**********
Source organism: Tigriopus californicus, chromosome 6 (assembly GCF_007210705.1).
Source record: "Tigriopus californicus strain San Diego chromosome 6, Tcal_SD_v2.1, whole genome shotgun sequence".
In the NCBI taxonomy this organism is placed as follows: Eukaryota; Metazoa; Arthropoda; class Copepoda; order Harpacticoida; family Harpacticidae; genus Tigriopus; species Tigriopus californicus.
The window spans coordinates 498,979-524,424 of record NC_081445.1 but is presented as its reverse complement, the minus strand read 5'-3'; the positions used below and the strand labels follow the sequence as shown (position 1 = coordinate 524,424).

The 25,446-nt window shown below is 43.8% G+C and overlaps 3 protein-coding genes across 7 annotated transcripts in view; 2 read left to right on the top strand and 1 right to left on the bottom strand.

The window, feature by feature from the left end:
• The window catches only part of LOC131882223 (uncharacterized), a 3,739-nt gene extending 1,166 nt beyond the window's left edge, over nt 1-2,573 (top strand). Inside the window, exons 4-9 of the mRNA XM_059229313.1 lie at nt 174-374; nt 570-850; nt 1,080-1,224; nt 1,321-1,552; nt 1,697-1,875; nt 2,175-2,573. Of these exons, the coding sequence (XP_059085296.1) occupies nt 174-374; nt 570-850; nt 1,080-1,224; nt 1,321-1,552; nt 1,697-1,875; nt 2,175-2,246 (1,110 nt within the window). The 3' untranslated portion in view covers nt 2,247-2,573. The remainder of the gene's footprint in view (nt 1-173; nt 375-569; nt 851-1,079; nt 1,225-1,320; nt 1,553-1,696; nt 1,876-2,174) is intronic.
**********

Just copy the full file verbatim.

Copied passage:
Source organism: Tigriopus californicus, chromosome 6 (assembly GCF_007210705.1).
Source record: "Tigriopus californicus strain San Diego chromosome 6, Tcal_SD_v2.1, whole genome shotgun sequence".
In the NCBI taxonomy this organism is placed as follows: Eukaryota; Metazoa; Arthropoda; class Copepoda; order Harpacticoida; family Harpacticidae; genus Tigriopus; species Tigriopus californicus.
The window spans coordinates 498,979-524,424 of record NC_081445.1 but is presented as its reverse complement, the minus strand read 5'-3'; the positions used below and the strand labels follow the sequence as shown (position 1 = coordinate 524,424).

The 25,446-nt window shown below is 43.8% G+C and overlaps 3 protein-coding genes across 7 annotated transcripts in view; 2 read left to right on the top strand and 1 right to left on the bottom strand.

The window, feature by feature from the left end:
• The window catches only part of LOC131882223 (uncharacterized), a 3,739-nt gene extending 1,166 nt beyond the window's left edge, over nt 1-2,573 (top strand). Inside the window, exons 4-9 of the mRNA XM_059229313.1 lie at nt 174-374; nt 570-850; nt 1,080-1,224; nt 1,321-1,552; nt 1,697-1,875; nt 2,175-2,573. Of these exons, the coding sequence (XP_059085296.1) occupies nt 174-374; nt 570-850; nt 1,080-1,224; nt 1,321-1,552; nt 1,697-1,875; nt 2,175-2,246 (1,110 nt within the window). The 3' untranslated portion in view covers nt 2,247-2,573. The remainder of the gene's footprint in view (nt 1-173; nt 375-569; nt 851-1,079; nt 1,225-1,320; nt 1,553-1,696; nt 1,876-2,174) is intronic.